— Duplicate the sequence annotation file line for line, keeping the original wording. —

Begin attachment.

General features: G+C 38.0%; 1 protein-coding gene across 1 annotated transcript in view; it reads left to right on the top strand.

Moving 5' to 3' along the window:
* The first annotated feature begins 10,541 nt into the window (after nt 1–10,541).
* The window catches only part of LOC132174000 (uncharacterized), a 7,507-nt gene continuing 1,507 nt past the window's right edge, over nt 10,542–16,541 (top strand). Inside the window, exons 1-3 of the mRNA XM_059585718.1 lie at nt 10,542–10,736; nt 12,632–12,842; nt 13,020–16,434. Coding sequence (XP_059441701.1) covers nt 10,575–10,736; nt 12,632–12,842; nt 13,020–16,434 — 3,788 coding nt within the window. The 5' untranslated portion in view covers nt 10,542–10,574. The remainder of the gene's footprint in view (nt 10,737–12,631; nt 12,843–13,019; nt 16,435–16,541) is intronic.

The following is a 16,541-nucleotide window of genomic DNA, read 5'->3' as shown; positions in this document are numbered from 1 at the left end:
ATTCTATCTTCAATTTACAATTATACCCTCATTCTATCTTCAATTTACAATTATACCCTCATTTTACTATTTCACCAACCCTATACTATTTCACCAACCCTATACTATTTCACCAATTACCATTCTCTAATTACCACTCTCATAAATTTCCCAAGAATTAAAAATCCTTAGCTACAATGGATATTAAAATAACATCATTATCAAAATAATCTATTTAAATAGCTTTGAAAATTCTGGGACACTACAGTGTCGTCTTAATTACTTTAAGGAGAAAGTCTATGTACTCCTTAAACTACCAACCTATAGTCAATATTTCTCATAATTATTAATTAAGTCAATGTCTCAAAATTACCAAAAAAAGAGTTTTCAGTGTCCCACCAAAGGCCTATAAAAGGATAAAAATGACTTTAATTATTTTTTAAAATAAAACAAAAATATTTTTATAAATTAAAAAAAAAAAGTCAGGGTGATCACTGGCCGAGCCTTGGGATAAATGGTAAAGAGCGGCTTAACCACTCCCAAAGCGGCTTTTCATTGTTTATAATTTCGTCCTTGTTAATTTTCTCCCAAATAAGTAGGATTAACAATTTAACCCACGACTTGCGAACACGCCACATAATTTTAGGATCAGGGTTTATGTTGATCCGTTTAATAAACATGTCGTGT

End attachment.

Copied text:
General features: G+C 38.0%; 1 protein-coding gene across 1 annotated transcript in view; it reads left to right on the top strand.

Moving 5' to 3' along the window:
* The first annotated feature begins 10,541 nt into the window (after nt 1–10,541).
* The window catches only part of LOC132174000 (uncharacterized), a 7,507-nt gene continuing 1,507 nt past the window's right edge, over nt 10,542–16,541 (top strand). Inside the window, exons 1-3 of the mRNA XM_059585718.1 lie at nt 10,542–10,736; nt 12,632–12,842; nt 13,020–16,434. Coding sequence (XP_059441701.1) covers nt 10,575–10,736; nt 12,632–12,842; nt 13,020–16,434 — 3,788 coding nt within the window. The 5' untranslated portion in view covers nt 10,542–10,574. The remainder of the gene's footprint in view (nt 10,737–12,631; nt 12,843–13,019; nt 16,435–16,541) is intronic.

The following is a 16,541-nucleotide window of genomic DNA, read 5'->3' as shown; positions in this document are numbered from 1 at the left end:
ATTCTATCTTCAATTTACAATTATACCCTCATTCTATCTTCAATTTACAATTATACCCTCATTTTACTATTTCACCAACCCTATACTATTTCACCAACCCTATACTATTTCACCAATTACCATTCTCTAATTACCACTCTCATAAATTTCCCAAGAATTAAAAATCCTTAGCTACAATGGATATTAAAATAACATCATTATCAAAATAATCTATTTAAATAGCTTTGAAAATTCTGGGACACTACAGTGTCGTCTTAATTACTTTAAGGAGAAAGTCTATGTACTCCTTAAACTACCAACCTATAGTCAATATTTCTCATAATTATTAATTAAGTCAATGTCTCAAAATTACCAAAAAAAGAGTTTTCAGTGTCCCACCAAAGGCCTATAAAAGGATAAAAATGACTTTAATTATTTTTTAAAATAAAACAAAAATATTTTTATAAATTAAAAAAAAAAAGTCAGGGTGATCACTGGCCGAGCCTTGGGATAAATGGTAAAGAGCGGCTTAACCACTCCCAAAGCGGCTTTTCATTGTTTATAATTTCGTCCTTGTTAATTTTCTCCCAAATAAGTAGGATTAACAATTTAACCCACGACTTGCGAACACGCCACATAATTTTAGGATCAGGGTTTATGTTGATCCGTTTAATAAACATGTCGTGT